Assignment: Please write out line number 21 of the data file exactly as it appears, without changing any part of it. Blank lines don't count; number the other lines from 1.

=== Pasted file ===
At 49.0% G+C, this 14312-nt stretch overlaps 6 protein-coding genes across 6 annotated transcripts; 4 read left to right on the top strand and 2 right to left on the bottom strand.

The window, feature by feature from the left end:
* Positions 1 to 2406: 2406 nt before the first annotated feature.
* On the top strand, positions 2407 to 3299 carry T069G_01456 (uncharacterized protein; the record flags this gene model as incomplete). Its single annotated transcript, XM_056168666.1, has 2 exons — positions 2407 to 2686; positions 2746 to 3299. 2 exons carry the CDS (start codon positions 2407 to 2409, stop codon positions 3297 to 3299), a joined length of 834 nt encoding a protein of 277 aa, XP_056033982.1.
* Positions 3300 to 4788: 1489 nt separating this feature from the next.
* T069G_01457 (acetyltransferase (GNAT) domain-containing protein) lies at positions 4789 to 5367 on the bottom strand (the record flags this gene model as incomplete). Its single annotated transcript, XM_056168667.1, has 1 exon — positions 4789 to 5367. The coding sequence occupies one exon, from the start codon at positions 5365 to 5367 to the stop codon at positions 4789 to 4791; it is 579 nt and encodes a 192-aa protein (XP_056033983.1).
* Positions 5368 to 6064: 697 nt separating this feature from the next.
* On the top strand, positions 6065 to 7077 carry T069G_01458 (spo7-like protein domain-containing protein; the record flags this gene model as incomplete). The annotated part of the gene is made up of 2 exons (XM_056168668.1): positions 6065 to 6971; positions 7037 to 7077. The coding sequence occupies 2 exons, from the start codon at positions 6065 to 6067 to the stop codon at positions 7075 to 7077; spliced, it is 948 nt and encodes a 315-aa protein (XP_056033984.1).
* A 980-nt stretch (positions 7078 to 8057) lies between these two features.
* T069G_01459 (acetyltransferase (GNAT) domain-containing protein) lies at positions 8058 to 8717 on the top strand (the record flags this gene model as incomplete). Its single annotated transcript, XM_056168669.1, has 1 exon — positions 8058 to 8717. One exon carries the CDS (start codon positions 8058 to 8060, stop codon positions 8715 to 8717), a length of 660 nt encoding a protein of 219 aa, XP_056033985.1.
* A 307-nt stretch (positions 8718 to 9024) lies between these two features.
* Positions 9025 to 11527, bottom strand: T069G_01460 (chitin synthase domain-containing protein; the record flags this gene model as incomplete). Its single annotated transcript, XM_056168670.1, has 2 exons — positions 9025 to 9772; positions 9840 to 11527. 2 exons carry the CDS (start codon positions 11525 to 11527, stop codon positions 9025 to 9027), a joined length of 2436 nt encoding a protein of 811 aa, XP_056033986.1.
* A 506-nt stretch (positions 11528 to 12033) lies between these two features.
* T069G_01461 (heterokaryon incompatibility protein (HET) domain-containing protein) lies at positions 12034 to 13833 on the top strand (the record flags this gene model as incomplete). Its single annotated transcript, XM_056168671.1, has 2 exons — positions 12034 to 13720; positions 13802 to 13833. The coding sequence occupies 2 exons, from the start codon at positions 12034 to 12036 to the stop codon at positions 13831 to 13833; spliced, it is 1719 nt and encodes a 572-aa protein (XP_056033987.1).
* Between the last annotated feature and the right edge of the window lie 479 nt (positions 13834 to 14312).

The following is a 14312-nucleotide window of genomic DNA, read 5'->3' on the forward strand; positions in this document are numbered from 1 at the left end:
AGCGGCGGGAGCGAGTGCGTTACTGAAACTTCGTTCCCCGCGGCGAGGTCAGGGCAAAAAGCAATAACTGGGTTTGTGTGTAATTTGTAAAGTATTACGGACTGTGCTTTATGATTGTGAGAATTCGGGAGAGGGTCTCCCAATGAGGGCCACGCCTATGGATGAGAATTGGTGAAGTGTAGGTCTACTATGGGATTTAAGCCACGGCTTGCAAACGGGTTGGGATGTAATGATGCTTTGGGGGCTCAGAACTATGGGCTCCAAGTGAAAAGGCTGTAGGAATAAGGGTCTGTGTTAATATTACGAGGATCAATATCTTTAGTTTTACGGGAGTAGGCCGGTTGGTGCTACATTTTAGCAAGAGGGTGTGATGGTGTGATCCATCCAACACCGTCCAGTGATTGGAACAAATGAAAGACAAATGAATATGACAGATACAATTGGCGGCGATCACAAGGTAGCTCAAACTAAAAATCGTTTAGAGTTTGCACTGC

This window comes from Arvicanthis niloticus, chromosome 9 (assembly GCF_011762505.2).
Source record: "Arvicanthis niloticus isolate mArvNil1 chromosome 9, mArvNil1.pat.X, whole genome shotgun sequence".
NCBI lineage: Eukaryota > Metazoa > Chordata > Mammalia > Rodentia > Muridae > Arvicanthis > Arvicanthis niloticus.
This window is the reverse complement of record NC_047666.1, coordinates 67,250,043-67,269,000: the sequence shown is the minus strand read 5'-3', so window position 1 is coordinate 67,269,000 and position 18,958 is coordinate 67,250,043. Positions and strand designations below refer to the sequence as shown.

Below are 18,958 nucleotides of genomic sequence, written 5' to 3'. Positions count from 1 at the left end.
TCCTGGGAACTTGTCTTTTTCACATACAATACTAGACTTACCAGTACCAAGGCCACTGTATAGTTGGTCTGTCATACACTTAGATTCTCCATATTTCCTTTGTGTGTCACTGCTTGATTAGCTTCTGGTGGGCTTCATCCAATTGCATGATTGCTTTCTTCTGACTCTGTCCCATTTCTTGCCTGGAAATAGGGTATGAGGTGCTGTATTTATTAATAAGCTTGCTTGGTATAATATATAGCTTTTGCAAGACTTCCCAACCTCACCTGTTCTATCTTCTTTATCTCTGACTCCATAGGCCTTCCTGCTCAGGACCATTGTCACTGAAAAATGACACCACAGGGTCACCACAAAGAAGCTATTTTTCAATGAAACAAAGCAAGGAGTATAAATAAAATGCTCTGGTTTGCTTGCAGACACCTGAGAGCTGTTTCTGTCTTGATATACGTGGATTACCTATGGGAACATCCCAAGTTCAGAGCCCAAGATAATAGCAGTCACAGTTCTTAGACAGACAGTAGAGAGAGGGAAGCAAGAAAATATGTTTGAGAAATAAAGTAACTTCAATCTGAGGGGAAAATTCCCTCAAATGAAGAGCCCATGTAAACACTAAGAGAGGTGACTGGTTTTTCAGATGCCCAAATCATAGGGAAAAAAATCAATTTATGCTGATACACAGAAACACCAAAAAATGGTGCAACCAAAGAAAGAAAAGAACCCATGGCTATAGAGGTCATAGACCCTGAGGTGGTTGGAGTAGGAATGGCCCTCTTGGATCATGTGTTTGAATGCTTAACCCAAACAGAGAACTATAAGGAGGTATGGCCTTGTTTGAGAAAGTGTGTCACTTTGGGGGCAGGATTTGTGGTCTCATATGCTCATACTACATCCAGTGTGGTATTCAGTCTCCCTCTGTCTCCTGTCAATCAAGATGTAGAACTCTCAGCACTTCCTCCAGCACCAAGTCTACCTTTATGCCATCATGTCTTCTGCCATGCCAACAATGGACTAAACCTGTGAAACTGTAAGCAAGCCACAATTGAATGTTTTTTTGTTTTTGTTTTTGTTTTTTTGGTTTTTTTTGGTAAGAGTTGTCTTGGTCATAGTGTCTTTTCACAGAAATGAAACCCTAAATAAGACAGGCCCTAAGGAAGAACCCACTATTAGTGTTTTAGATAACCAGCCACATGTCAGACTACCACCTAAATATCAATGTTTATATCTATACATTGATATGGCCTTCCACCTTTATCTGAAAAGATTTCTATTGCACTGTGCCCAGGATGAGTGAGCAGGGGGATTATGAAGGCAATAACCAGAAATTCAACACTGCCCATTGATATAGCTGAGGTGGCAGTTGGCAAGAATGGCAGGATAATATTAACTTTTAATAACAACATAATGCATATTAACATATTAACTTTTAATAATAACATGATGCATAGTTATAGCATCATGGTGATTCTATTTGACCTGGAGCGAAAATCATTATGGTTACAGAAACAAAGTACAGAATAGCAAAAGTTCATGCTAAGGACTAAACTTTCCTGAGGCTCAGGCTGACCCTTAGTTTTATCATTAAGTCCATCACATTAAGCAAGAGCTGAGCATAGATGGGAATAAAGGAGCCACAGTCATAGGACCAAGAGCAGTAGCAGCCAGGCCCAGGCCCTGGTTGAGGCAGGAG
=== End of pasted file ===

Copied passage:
This window is the reverse complement of record NC_047666.1, coordinates 67,250,043-67,269,000: the sequence shown is the minus strand read 5'-3', so window position 1 is coordinate 67,269,000 and position 18,958 is coordinate 67,250,043. Positions and strand designations below refer to the sequence as shown.